Experiments designed to dissect the secretory pathway in CD4+ T cells and its subversion by HIV-1 will be performed using cells from normal individuals, and from individuals with defined genetic defects in molecules that control the transport and release of secretory lysosomes from CD8+ T cells. Immunofluorescence confocal microscopy and electron microscopy, subcellular fractionation and biochemical analysis will be employed to colocalise HIV-1 with molecules that undergo regulated secretion from CD4+ T cells. Emphasis will be placed on transport of the viral glycoprotein Env, and characterisation of associated compartments, as less is known about Env trafficking and Env incorporation is absolutely required for viral infectivity. The cellular cytoskeleton is intimately linked with secretory pathways, immune cell interactions and is implicated in HIV-1 egress and spread. To identify novel proteins involved in the intracellular transport of Env and Gag and virus assembly a siRNA screen will be performed targeting kinesin, dynein and myosin molecular motors. By identifying cellular factors that regulate HIV-1 egress and dissemination we aim to achieve a greater understanding of HIV pathogenesis that should open up opportunities for design of novel therapeutic agents to treat HIV/AIDS.

Publications

10 25 50
 
Title Cover image 
Description Cover image for Journal of Virology 
Type Of Art Image 
Year Produced 2014 
Impact Raises profile of research publication 
 
Description Gates Foundation Group meeting
Geographic Reach North America 
Policy Influence Type Participation in advisory committee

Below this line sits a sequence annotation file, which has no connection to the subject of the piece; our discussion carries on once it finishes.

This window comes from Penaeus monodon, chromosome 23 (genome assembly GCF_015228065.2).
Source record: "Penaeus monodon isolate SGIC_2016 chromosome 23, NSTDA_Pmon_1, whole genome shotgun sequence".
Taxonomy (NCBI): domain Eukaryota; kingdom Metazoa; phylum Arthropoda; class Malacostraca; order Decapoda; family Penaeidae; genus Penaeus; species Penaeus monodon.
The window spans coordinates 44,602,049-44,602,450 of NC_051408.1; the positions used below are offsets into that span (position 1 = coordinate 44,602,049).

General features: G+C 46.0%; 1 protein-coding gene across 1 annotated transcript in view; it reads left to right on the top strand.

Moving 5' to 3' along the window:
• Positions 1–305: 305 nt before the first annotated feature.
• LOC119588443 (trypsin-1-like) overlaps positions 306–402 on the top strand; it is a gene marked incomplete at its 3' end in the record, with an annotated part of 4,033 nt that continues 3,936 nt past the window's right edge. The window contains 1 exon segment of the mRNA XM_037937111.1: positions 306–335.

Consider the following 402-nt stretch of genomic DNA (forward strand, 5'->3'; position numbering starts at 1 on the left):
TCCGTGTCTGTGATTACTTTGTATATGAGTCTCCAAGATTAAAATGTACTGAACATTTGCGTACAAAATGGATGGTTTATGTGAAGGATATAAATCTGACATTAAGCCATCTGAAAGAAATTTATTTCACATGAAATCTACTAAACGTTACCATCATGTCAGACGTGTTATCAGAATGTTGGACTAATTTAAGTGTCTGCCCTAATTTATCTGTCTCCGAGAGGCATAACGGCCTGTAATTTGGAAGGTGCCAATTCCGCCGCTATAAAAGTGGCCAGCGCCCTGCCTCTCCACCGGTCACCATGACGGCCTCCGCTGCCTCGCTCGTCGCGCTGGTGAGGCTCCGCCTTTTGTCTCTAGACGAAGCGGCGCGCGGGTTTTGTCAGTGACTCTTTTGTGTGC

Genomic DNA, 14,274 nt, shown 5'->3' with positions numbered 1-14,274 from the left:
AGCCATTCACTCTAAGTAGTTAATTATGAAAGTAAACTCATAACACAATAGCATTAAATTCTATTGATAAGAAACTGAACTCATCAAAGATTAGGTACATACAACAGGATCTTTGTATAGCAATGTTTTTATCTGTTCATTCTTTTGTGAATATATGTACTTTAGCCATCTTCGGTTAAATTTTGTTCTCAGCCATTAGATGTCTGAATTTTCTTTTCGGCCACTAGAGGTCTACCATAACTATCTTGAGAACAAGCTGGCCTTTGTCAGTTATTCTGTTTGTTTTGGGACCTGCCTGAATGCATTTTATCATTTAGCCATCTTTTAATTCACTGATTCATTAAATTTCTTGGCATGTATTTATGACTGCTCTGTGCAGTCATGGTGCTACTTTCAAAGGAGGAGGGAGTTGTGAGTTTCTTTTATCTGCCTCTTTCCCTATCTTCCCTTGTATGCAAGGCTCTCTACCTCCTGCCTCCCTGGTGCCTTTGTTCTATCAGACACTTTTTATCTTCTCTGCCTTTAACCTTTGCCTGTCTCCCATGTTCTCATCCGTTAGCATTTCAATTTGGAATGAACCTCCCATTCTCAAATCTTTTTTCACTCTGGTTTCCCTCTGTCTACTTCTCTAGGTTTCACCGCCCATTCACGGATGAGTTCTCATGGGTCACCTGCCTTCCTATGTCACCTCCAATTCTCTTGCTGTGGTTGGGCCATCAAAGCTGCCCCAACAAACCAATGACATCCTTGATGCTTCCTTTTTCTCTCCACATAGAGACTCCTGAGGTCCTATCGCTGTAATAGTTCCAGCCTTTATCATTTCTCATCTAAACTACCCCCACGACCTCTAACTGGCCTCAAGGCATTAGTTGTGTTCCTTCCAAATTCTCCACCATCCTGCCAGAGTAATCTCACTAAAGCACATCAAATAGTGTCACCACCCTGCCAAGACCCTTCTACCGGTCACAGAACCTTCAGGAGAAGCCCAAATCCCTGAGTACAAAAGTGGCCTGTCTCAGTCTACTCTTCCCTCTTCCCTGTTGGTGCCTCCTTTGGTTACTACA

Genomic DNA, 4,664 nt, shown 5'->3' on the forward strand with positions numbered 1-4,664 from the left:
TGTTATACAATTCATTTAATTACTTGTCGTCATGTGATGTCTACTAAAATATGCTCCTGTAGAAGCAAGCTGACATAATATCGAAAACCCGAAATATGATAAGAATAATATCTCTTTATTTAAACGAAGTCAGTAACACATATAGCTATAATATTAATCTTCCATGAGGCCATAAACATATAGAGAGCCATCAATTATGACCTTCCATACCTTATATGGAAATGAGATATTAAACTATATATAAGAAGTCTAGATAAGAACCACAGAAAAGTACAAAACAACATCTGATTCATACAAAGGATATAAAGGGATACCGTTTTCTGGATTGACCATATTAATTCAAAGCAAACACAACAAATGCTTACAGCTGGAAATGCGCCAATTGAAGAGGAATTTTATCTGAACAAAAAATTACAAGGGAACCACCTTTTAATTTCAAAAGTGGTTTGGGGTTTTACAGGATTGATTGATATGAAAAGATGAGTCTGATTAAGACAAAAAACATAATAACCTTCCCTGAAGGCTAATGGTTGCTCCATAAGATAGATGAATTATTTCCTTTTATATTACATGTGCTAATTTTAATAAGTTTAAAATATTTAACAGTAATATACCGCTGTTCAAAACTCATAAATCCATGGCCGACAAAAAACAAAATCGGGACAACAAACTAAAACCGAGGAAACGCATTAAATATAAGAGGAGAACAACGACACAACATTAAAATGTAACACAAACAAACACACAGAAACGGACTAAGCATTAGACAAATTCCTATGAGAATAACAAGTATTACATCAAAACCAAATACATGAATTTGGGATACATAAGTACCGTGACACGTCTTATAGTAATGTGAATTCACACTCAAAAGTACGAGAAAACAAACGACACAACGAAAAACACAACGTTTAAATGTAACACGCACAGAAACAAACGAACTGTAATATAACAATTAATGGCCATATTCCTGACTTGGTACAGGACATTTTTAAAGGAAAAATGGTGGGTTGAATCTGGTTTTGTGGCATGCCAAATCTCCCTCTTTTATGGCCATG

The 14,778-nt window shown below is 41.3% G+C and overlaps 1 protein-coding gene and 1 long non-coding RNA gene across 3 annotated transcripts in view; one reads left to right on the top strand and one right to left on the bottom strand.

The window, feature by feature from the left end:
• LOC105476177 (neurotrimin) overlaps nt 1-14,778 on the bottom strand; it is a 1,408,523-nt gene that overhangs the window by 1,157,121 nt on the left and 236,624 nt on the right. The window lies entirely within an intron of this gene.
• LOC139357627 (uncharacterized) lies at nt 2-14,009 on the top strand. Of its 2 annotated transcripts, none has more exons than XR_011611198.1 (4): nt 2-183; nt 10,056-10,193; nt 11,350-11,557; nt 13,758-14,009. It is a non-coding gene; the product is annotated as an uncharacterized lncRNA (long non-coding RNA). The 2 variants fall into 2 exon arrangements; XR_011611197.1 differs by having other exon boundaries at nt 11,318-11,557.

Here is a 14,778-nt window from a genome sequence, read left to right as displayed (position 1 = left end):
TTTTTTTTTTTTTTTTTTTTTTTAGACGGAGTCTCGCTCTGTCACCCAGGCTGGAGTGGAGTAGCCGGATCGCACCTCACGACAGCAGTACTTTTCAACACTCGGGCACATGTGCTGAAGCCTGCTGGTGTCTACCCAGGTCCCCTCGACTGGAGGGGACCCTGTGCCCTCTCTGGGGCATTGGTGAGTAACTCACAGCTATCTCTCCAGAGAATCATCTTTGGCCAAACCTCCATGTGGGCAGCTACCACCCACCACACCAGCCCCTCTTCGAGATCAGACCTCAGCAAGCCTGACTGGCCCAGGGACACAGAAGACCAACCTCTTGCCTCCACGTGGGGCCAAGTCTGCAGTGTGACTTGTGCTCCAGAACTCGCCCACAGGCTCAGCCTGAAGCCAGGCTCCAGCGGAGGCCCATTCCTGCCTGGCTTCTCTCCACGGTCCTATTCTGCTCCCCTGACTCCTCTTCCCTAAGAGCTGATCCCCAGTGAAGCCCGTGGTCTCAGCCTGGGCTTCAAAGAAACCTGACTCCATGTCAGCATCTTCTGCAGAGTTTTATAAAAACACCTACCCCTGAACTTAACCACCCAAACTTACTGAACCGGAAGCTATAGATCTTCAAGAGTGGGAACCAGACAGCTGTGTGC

Description MRC Project Grant
Amount £486,000 (GBP)
Funding ID MR/J008184/1 
Organisation Medical Research Council (MRC) 
Sector Academic/University
Country United Kingdom
Start 09/2012 
End 09/2015
 
Description NIHR CBRC Capital Grant
Amount £150,000 (GBP)
Organisation National Institute for Health Research 
Department UCLH/UCL Biomedical Research Centre
Sector Public
Country United Kingdom
Start 01/2012 
End 01/2012
 
Description Travel grant
Amount £379 (GBP)
Organisation Biotechnology and Biological Sciences Research Council (BBSRC) 
Sector Public
Country United Kingdom
Start 02/2009 
End 02/2009
 
Description ADAP during cell-cell spread 
Organisation University of Cambridge
Country United Kingdom 
Sector Academic/University 
PI Contribution collaborated on research an co-authored a publication
Collaborator Contribution collaborated on research an co-authored a publication
Impact publication in the journal Retrovirology
Start Year 2011
 
Description Cell to cell transmission of HIV and tetherin 
Organisation King's College London
Department School of Medicine KCL
Country United Kingdom 
Sector Academic/University 
PI Contribution We performed experiments to generate data, analysed the data and wrote a paper reporting our findings that was published in the Journal of Virology
Collaborator Contribution A publication has arisen from this work.
Impact Work arising from this collaboration has been published in the Journal of Virology
Start Year 2009
 
Description Role of transport in 3 in HIV infection 
Organisation University College London
Department Division of Infection and Immunity